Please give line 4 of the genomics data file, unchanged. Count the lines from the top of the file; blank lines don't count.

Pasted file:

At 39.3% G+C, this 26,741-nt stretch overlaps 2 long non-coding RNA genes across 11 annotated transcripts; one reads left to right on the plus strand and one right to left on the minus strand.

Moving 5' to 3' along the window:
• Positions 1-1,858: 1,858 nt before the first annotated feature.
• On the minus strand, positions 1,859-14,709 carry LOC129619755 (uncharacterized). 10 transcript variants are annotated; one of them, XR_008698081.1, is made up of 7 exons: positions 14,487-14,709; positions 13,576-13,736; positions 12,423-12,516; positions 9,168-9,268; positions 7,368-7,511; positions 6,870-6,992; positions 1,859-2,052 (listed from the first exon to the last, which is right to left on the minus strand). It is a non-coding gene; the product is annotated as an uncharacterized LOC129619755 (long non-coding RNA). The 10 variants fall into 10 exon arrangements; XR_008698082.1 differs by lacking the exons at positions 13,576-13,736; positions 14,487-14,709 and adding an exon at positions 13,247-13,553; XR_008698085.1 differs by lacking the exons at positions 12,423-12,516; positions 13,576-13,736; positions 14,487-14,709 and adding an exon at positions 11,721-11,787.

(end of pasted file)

• On the minus strand, positions 1,859-14,709 carry LOC129619755 (uncharacterized). 10 transcript variants are annotated; one of them, XR_008698081.1, is made up of 7 exons: positions 14,487-14,709; positions 13,576-13,736; positions 12,423-12,516; positions 9,168-9,268; positions 7,368-7,511; positions 6,870-6,992; positions 1,859-2,052 (listed from the first exon to the last, which is right to left on the minus strand). It is a non-coding gene; the product is annotated as an uncharacterized LOC129619755 (long non-coding RNA). The 10 variants fall into 10 exon arrangements; XR_008698082.1 differs by lacking the exons at positions 13,576-13,736; positions 14,487-14,709 and adding an exon at positions 13,247-13,553; XR_008698085.1 differs by lacking the exons at positions 12,423-12,516; positions 13,576-13,736; positions 14,487-14,709 and adding an exon at positions 11,721-11,787.